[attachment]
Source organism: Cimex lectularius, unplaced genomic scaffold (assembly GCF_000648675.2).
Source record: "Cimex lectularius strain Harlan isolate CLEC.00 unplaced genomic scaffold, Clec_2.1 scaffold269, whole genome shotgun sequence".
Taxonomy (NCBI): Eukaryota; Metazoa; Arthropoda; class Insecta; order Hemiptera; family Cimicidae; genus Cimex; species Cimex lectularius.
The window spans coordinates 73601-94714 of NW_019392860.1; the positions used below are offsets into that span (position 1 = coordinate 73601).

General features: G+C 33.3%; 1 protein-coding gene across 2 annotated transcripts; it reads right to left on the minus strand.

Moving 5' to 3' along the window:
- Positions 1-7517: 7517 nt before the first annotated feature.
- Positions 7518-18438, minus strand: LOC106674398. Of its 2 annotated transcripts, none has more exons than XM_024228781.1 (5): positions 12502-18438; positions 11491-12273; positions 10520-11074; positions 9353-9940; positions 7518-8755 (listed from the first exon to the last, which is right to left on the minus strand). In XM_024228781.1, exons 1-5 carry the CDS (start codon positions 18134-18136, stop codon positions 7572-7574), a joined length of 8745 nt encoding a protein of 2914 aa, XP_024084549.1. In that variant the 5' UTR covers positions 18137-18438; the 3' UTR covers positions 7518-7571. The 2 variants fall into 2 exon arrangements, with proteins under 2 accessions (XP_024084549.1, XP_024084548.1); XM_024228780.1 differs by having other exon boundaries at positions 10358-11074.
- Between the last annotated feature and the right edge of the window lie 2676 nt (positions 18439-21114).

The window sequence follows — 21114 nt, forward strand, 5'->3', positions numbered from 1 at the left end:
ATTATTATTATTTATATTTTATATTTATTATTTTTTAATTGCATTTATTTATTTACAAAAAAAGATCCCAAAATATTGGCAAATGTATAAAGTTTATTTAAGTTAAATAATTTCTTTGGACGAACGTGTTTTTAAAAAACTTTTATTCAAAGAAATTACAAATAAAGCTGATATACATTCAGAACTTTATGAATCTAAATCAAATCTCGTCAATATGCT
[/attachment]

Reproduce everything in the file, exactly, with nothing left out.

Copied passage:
Source organism: Cimex lectularius, unplaced genomic scaffold (assembly GCF_000648675.2).
Source record: "Cimex lectularius strain Harlan isolate CLEC.00 unplaced genomic scaffold, Clec_2.1 scaffold269, whole genome shotgun sequence".
Taxonomy (NCBI): Eukaryota; Metazoa; Arthropoda; class Insecta; order Hemiptera; family Cimicidae; genus Cimex; species Cimex lectularius.
The window spans coordinates 73601-94714 of NW_019392860.1; the positions used below are offsets into that span (position 1 = coordinate 73601).

General features: G+C 33.3%; 1 protein-coding gene across 2 annotated transcripts; it reads right to left on the minus strand.

Moving 5' to 3' along the window:
- Positions 1-7517: 7517 nt before the first annotated feature.
- Positions 7518-18438, minus strand: LOC106674398. Of its 2 annotated transcripts, none has more exons than XM_024228781.1 (5): positions 12502-18438; positions 11491-12273; positions 10520-11074; positions 9353-9940; positions 7518-8755 (listed from the first exon to the last, which is right to left on the minus strand). In XM_024228781.1, exons 1-5 carry the CDS (start codon positions 18134-18136, stop codon positions 7572-7574), a joined length of 8745 nt encoding a protein of 2914 aa, XP_024084549.1. In that variant the 5' UTR covers positions 18137-18438; the 3' UTR covers positions 7518-7571. The 2 variants fall into 2 exon arrangements, with proteins under 2 accessions (XP_024084549.1, XP_024084548.1); XM_024228780.1 differs by having other exon boundaries at positions 10358-11074.
- Between the last annotated feature and the right edge of the window lie 2676 nt (positions 18439-21114).

The window sequence follows — 21114 nt, forward strand, 5'->3', positions numbered from 1 at the left end:
ATTATTATTATTTATATTTTATATTTATTATTTTTTAATTGCATTTATTTATTTACAAAAAAAGATCCCAAAATATTGGCAAATGTATAAAGTTTATTTAAGTTAAATAATTTCTTTGGACGAACGTGTTTTTAAAAAACTTTTATTCAAAGAAATTACAAATAAAGCTGATATACATTCAGAACTTTATGAATCTAAATCAAATCTCGTCAATATGCT